Building a new navigation experience


The concept of expanding the power of a network through peer-to-peer (P2P) interactions has been applied in numerous areas – file sharing, mesh wireless coverage and messaging to name just a few. A company called Mexens is now using this technique to deliver an enhanced navigation experience for mobile users, combining a P2P network, GPS, Wi-Fi and cellular technologies to build a worldwide mapping system.

The service is called Navizon and it requires a Windows Mobile Pocket PC with GPS and either cellular or Wi-Fi connectivity. The application runs in the background, using GPS and cellular triangulation techniques to determine the exact geographic location of cellular and Wi-Fi base stations, relative the user’s current GPS position.

This becomes useful when GPS coverage is lost, as often happens in urban areas or inside a building, where the device is unable to establish a line-of-sight connection with the navigation satellites. When the GPS connection is lost, Navizon is still able to determine the user’s position using cellular technology and the database of cellular location information.

Jim Parsons, co-founder of Mexens, told PMN that Navizon can be thought of as a ‘software-based GPS’.

The service is currently available free of charge to those who choose to partipate in the community element and share location data with others. This is stored, with all the obvious privacy requirements, in a central database of geographical information and made available to other users, thereby expanding Navizon coverage through the power of network effects. A ‘solo’ version which does not share any location data is available for USD 19.99.

Of course, many cellular operators are already offering location-based services. Most of these use cellular triangulation techniques, while others are starting to utilise assisted GPS (A-GPS) to further increase accuracy.

However, the contrast between the approach adopted by Mexens and the services offered by operators is an interesting example of an alternative user experience.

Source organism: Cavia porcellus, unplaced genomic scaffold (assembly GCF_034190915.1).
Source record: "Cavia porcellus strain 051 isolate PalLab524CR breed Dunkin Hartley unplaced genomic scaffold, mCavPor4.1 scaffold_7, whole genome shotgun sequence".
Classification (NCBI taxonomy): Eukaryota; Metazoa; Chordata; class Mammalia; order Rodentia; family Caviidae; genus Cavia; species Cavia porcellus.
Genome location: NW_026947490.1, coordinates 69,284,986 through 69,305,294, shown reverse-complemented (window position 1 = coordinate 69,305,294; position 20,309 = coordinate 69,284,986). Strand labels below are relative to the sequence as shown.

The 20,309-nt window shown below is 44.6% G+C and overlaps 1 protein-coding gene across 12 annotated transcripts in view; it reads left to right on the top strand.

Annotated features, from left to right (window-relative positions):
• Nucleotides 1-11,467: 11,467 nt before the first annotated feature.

Navizon actually brings together a very complex set of technologies, a large number of partners and operates on a global basis. This is the sort of undertaking which would typically favour an operator with significant financial resources and a dedicated product development team. As a small and innovative company, Mexens has chosen instead to leverage the power of the mobile community to build a compelling user experience.

Although the service is likely to remain small-scale because it is only applicable to a relatively small number of users, it provides evidence of the potential for individual innovators to develop ‘disruptive’ technologies which can span multiple wireless technologies.

It also raises an interesting point about the nature of how wireless users interact with the environment around them. By gathering information from cellular and Wi-Fi base stations, Navizon hints at the possibilities for expanding wireless interactions beyond personal communications and into a future where inanimate objects are part of the wireless network.

Gathering location data from these objects may only be the beginning. Why shouldn’t every object be capable of broadcasting information about its function, using either cellular or near-field technology?

The recent MEX articles about 4G have prompted considerable debate, raising the question of whether simply increasing the speed of a wireless network really represents a generational change. There is an argument that the next real revolution in wireless will be the extension of communications capabilities beyond individuals and into the physical environment which surrounds us.

Fabio Sergio, design interaction strategist, will explore some of these ideas in his INSIGHT presentation at MEX, entitled: “Augmented reality check.”


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